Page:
Synthetic Content
Six Lessons from my Deepfakes Research at Stanford
By Tom Van de Weghe,  Medium

While final solutions to combating deepfakes are still far off, certain aspects about combating these fake videos are becoming clear. Deepfakes are easier to create than ever before, even with just a single image, and the detection solution will require a combination of both technology and human skills. 

Media Forensics
The Media Has a Big Problem, Reuters Institute Says: Who Will Pay for the News?
By Guy Faulconbridge, Reuters

The Reuters Institute for the Study of Journalism released its annual Digital News Report, which finds that most people are not willing to pay for online news. Even those who do pay often suffer “subscription fatigue” from being asked to pay for so many different subscriptions. Many will opt for films or music rather than pay for news, and some media companies will fail.

Platform Dominance
Confessions of a Reddit 'Karma Whore'
By Brian Burlage
, Motherboard

Viral points on Reddit, known as karma, are earned by sharing a post or making a comment that gets upvoted. Having a lot of karma is proof that you can repeatedly impress scores of people on a site as huge as Reddit, but usually involves stealing content and hacking attention as a primary motivation for doing so.

Media Forensics
The Making of a YouTube Radical
By Kevin Roose, The New York Times

YouTube's recommendation algorithm is responsible for more than 70 percent of all time spent on the site. Some worry the technology has inadvertently created a dangerous on-ramp to extremism by combining two things: a business model that rewards provocative videos with exposure and advertising dollars, and an algorithm that guides users down personalized paths meant to keep them glued to their screens.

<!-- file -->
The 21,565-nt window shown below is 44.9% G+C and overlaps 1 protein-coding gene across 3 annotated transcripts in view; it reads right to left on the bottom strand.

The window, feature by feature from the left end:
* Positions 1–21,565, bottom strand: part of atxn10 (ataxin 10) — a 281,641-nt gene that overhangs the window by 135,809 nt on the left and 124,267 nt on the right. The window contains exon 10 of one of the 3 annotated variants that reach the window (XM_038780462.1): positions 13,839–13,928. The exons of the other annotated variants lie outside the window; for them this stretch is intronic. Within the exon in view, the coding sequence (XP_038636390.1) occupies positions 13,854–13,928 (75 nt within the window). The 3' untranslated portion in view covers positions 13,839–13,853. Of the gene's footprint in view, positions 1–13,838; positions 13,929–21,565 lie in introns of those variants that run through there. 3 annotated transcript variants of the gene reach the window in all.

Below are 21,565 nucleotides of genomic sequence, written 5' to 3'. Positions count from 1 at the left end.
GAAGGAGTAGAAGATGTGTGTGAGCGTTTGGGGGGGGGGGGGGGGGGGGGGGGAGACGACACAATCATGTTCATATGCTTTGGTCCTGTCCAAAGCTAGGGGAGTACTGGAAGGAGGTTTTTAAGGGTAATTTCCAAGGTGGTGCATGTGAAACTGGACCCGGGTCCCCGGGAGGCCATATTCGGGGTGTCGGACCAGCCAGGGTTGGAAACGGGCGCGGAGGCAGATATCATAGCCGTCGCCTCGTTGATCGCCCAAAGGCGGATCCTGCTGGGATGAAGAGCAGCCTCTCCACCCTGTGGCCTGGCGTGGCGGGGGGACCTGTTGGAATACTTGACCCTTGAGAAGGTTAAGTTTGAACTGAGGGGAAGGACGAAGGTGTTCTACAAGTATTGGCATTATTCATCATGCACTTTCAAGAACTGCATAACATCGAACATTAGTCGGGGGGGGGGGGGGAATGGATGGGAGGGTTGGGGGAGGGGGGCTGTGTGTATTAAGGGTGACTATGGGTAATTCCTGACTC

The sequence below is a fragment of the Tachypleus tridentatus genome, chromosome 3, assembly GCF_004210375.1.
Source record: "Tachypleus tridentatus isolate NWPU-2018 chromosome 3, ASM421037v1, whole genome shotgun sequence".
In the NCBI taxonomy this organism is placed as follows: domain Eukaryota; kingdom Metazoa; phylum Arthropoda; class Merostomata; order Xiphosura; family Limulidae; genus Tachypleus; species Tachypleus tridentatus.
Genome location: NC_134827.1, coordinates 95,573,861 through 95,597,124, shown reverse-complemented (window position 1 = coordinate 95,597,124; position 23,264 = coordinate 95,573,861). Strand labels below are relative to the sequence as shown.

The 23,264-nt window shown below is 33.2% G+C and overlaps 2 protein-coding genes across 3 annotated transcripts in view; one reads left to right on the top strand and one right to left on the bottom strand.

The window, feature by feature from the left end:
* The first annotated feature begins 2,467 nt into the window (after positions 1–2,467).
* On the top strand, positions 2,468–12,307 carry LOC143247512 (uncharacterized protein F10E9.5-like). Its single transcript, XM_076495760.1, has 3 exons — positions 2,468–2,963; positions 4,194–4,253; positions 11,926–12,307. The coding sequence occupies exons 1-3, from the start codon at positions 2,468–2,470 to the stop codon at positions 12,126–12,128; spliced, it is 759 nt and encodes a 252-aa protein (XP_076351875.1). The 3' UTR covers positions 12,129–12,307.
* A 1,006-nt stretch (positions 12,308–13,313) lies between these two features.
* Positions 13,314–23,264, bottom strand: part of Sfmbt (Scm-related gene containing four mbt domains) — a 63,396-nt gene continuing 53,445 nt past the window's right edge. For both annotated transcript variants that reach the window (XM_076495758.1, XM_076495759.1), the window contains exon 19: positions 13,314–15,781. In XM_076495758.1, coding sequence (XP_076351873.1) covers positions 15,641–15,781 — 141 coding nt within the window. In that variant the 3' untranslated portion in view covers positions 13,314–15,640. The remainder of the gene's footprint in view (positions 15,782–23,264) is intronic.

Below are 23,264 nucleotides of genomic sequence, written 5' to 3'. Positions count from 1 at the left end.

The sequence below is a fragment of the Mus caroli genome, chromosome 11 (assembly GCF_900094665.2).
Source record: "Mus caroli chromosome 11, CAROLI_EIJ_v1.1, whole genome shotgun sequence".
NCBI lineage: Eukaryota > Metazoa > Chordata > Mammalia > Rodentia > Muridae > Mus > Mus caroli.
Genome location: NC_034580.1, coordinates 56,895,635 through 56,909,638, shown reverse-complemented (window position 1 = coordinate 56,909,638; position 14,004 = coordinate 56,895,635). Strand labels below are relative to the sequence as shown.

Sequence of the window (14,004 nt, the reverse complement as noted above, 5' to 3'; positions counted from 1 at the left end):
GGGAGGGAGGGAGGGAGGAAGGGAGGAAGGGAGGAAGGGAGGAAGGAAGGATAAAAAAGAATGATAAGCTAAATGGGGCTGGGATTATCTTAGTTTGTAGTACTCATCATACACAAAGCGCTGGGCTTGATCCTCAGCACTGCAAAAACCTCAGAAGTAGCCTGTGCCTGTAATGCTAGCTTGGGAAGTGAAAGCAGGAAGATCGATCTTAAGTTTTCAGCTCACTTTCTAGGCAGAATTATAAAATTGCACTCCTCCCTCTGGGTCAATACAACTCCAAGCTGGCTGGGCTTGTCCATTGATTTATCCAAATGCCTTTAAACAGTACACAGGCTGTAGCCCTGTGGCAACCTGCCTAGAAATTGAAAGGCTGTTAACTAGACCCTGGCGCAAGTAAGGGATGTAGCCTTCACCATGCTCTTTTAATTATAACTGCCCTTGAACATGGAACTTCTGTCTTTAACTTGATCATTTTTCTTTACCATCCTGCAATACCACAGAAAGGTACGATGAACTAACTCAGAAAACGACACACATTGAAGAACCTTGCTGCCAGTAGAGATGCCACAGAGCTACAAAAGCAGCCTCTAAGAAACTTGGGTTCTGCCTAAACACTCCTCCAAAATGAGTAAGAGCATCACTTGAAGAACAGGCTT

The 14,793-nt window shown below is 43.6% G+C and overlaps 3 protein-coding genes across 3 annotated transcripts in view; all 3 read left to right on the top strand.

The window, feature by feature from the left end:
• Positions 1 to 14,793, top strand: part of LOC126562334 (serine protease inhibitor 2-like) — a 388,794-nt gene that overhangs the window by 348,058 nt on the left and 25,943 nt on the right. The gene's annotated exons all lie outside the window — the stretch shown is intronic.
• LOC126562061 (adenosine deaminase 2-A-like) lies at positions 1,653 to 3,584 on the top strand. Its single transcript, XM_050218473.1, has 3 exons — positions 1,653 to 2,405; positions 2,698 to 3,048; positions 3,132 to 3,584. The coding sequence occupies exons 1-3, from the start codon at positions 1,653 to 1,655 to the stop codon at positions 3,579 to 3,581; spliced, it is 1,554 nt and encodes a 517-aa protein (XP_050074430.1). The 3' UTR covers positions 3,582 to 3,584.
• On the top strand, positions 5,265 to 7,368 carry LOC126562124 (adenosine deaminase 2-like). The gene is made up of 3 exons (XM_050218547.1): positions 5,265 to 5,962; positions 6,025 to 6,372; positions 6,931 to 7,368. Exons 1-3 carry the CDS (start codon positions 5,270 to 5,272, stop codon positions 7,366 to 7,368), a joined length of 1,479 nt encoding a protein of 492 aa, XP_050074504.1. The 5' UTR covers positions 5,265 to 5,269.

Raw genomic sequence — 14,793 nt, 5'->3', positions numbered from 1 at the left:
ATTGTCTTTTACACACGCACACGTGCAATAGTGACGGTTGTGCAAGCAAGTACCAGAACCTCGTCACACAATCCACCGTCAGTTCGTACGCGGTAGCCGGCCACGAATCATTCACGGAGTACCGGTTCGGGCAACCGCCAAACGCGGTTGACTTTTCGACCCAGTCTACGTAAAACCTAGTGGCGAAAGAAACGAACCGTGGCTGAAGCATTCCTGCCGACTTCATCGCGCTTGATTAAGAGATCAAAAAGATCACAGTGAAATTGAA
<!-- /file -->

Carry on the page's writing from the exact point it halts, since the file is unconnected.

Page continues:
Platform Dominance
The Groups Where Thousands of Facebook Users Ask for Money
By Taylor Lorenz, The Atlantic
While larger sites such as GoFundMe have become popular for raising funds for large expenses such as medical bills, there is no one-stop platform to crowdfund just a few dollars. But now thousands of people are turning to Facebook groups to plead for the help they need, from people who are essentially strangers online.
Content Experience
Steven Spielberg Writing Horror Series for Quibi That You Can Only Watch at Night
By Michael Schneider, Variety

Steven Spielberg is penning a horror series for Quibi that users will only be able to see when their phone knows it’s dark outside. A clock will appear on phones, ticking down until sun sets in the user's area, until it’s completely gone. Then the clock starts ticking again to when the sun comes back up — and the show will disappear until the next night.

Emerging Technology
A Scarily Simple New Way to Create Fake Videos
By James Vincent, The Verge

In the latest example of deepfake technology, researchers have shown off new software that uses machine learning to let users edit the text transcript of a video to add, delete, or change the words coming right out of somebody’s mouth.

Deep Take
Here’s Mary Meeker’s 2019 Internet Trends Report
By Kate Clark, TechCrunch
The Internet Trends Report — everyone’s favorite slide deck — is back. Bond Capital founder and former Kleiner Perkins general partner Mary Meeker made her presentation on stage at Vox/Recode’s Code Conference in Scottsdale, Arizona on Tuesday.
Copyright © 2019 Weber Shandwick